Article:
Hemoglobin A1C is a measure of glycemic control over several months. It is most commonly used to diagnose and monitor diabetes. However, studies have shown that in non-diabetic patients increased hemoglobin A1C levels (even within normal range) are associated with increasing risk of cardiovascular disease.
Urinalysis for the detection of microalbumin
Urine microalbumin detection is recommended annually in diabetic patients. The test is inexpensive and easy to perform. The presence of microalbuminuria has also been linked to increased cardiovascular risk in patients with hypertension and in asymptomatic adults who are at intermediate risk of cardiovascular disease.
Carotid Intima Media Thickness (IMT) by Ultrasound
This is the thickness of the vascular lining of the carotid artery. The risk of CHD events increases in a continuous fashion as carotid intima media thickness increases (RR increases approximately 15% per 0.10-mm increase in carotid IMT). This test is not performed at all centers.
Ankle Brachial Index (ABI)
The ABI is performed by doppler measurement of blood pressure in all 4 extremities at the brachial, posterior tibial, and dorsalis pedis arteries. The highest lower-extremity blood pressure is divided by the highest of the upper-extremity blood pressures, with a value of < 0.9 indicating the presence of peripheral arterial disease, which is defined as > 50% blockage. When defined in this way, the ABI has both a high sensitivity and specificity for anatomic blockage. An abnormally low ABI has also been shown to be a predictor of cardiovascular events.
An Exercise ECG, a form of cardiac “stress test,” may be useful for risk assessment in intermediate-risk asymptomatic adults (including sedentary adults considering starting a vigorous exercise program). Probably the most powerful risk marker obtained during routine exercise testing is exercise capacity; studies have consistently found that depressed exercise capacity is associated with increased cardiovascular risk.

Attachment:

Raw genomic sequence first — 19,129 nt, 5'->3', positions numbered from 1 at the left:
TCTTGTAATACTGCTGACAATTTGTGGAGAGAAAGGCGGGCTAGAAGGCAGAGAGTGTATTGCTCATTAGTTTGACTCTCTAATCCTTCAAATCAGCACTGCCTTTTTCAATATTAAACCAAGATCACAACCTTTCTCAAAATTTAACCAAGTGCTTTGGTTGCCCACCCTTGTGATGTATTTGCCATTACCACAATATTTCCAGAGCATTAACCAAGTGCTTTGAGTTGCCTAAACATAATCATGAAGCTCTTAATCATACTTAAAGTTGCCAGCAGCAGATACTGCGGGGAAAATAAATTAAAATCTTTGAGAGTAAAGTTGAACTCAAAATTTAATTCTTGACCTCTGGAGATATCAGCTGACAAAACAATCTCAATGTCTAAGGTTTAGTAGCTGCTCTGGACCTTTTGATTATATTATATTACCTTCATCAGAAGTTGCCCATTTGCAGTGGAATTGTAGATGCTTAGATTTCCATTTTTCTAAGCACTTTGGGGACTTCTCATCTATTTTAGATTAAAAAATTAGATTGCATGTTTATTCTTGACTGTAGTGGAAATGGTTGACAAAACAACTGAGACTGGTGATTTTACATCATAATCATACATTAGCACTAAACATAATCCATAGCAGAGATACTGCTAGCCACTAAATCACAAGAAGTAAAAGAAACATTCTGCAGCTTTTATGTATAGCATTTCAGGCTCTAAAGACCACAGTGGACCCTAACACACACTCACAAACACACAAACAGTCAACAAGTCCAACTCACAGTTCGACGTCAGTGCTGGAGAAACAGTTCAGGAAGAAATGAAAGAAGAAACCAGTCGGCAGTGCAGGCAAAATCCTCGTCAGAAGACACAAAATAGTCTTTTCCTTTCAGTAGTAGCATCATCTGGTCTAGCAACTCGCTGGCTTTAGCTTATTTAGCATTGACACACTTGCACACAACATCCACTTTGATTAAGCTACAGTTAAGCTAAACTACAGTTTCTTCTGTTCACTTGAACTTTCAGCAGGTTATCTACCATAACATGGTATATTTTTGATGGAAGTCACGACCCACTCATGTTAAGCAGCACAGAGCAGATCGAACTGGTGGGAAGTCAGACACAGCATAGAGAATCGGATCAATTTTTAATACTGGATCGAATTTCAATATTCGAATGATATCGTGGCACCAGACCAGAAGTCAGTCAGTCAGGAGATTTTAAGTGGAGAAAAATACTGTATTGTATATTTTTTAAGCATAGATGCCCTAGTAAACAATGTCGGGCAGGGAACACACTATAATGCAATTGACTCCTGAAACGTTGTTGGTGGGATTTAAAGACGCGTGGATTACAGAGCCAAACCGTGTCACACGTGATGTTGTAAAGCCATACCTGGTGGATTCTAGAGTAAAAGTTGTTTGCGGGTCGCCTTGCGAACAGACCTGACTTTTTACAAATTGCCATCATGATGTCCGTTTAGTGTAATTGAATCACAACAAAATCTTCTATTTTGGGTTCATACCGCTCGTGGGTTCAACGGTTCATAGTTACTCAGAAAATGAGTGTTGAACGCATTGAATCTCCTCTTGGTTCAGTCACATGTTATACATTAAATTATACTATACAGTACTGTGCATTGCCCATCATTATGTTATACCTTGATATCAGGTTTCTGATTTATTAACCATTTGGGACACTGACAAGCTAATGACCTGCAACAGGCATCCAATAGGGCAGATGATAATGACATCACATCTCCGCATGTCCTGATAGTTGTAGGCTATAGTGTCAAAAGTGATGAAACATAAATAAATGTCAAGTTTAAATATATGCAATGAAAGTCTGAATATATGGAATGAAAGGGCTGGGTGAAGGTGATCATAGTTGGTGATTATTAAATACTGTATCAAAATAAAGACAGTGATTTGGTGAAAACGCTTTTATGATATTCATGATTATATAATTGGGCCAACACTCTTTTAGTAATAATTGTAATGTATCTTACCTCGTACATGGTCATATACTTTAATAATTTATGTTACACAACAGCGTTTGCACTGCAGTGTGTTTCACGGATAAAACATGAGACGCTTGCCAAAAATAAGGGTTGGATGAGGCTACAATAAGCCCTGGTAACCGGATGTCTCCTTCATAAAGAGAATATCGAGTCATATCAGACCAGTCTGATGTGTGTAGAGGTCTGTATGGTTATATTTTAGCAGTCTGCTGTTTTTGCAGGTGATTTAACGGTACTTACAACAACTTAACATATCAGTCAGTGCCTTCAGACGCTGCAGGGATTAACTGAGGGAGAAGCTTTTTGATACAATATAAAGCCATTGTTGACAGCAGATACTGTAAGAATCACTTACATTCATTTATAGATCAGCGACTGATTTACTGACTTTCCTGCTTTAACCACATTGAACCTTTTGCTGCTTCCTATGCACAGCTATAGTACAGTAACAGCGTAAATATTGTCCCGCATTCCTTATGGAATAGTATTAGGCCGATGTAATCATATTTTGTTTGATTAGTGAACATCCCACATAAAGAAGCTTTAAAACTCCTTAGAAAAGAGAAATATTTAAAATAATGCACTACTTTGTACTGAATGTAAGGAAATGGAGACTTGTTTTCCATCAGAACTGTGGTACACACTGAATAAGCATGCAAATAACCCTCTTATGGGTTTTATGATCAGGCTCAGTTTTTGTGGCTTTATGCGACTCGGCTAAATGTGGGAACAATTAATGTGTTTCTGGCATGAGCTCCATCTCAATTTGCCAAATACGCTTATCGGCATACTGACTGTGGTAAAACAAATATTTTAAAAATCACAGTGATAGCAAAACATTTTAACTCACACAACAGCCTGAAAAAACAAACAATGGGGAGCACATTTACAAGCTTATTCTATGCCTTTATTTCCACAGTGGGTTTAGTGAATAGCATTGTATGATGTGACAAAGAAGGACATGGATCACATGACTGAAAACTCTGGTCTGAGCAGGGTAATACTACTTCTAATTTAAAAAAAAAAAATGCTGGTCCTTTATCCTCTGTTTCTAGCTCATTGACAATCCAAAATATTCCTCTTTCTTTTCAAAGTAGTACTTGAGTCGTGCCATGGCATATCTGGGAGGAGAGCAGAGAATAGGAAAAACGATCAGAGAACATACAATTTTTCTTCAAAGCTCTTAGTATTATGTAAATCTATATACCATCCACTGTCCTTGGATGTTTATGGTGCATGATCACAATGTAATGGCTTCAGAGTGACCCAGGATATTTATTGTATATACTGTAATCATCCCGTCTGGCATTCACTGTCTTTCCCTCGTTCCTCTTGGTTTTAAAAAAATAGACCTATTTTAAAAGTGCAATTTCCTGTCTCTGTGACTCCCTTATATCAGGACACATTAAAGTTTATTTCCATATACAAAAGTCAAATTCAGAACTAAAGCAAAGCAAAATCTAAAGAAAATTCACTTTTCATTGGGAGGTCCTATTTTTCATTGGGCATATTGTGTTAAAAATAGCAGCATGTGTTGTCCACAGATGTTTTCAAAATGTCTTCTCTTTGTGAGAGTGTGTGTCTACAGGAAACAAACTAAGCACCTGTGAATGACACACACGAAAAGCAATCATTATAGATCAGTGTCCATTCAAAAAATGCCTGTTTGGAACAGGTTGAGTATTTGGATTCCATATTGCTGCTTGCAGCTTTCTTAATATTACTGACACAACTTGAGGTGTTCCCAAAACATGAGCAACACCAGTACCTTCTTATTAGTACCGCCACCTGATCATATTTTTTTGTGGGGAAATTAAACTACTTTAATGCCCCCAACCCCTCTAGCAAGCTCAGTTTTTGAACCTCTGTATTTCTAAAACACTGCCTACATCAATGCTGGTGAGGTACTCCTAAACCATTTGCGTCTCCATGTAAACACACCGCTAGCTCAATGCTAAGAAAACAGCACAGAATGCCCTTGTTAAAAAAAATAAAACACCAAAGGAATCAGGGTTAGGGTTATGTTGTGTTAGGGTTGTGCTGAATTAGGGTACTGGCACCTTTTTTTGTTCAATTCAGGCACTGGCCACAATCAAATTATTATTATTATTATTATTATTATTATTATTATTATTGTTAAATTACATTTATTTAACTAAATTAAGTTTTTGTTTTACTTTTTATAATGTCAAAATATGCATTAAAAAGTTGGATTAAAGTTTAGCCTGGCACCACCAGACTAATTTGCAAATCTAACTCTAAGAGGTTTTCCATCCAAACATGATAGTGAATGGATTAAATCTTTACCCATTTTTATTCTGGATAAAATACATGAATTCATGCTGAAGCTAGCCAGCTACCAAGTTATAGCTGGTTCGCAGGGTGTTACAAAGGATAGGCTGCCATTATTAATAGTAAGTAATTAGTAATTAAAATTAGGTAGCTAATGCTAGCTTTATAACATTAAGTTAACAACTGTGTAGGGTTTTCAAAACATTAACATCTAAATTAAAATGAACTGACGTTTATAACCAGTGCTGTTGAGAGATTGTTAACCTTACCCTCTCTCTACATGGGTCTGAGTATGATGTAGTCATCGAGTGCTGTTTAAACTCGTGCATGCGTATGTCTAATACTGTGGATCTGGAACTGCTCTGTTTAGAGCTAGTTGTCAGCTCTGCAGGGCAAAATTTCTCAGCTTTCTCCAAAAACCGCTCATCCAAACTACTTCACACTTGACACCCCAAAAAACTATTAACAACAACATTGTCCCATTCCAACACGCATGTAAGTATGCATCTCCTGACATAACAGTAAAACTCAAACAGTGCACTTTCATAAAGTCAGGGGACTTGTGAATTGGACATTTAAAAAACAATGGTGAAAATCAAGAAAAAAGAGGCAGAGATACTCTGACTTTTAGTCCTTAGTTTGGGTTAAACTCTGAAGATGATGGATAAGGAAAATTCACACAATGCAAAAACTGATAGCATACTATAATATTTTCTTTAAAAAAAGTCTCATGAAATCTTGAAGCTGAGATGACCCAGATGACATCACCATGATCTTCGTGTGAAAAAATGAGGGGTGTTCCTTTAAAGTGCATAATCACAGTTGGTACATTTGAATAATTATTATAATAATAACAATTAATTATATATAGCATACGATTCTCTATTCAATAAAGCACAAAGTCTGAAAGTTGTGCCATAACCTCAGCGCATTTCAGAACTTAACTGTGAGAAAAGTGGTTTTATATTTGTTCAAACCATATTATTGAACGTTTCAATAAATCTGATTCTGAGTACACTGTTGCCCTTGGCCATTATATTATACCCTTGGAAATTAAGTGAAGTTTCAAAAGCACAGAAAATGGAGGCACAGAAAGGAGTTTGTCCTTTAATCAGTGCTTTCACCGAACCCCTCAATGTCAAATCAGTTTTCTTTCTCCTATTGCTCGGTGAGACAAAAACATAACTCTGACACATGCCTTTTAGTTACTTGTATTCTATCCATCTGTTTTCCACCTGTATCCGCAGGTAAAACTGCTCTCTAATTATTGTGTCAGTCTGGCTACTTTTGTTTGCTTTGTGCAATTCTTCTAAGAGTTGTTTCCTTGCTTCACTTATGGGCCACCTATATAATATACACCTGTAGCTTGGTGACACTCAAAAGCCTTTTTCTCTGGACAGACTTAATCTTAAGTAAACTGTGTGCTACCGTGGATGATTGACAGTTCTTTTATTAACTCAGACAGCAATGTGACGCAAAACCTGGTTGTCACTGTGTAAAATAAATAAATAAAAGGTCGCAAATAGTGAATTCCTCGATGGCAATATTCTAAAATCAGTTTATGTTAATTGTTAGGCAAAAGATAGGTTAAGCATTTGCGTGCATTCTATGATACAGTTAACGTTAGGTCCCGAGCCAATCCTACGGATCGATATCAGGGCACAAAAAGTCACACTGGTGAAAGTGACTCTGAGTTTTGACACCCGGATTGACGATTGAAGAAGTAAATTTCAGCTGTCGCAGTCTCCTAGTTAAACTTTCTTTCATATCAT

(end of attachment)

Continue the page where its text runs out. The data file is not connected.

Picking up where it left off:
Computed Tomography for Coronary Calcium
A cardiac CT or EBCT may be used to detect and quantify coronary calcium (CAC), a marker of atherosclerosis. It may be useful in persons at intermediate risk (6 to 20%). This test is not recommended for men less than 40 or for women less than 50 due to the very low prevalence of detectable calcium in these demographics.
In pooled data from six clinical trials, study subjects who had calcium scores of zero were found to have a low rate of cardiovascular events (0.4%) over the subsequent 3 to 5 years after testing. In subjects with high calcium scores, 400 to 1000 and >1000, the rates of cardiovascular events over the 3 to 5 year period were 4.6% and 7.1% respectively.
The recently released EISNER study found that study subjects who received cardiac CT for coronary artery calcium score were more likely than control subjects who received counseling alone to modify their cardiovascular risk profile over a 4 year period. In contrast study subjects who received calcium scoring by CT were not found to incur higher downstream medical testing or health care costs. The implication being that the test could be an effective strategy for early detection, without increasing overall cost.
Cardiovascular disease remains the most common cause of death in the American population. In the last century we have developed effective therapeutics that help prolong life, reduce and delay the risk of cardiovascular illness. Doctors should help patients understand their individual risk profiles, which are not static, but worsen with age, so that appropriate behavioral change or medication is prescribed when it is indicated.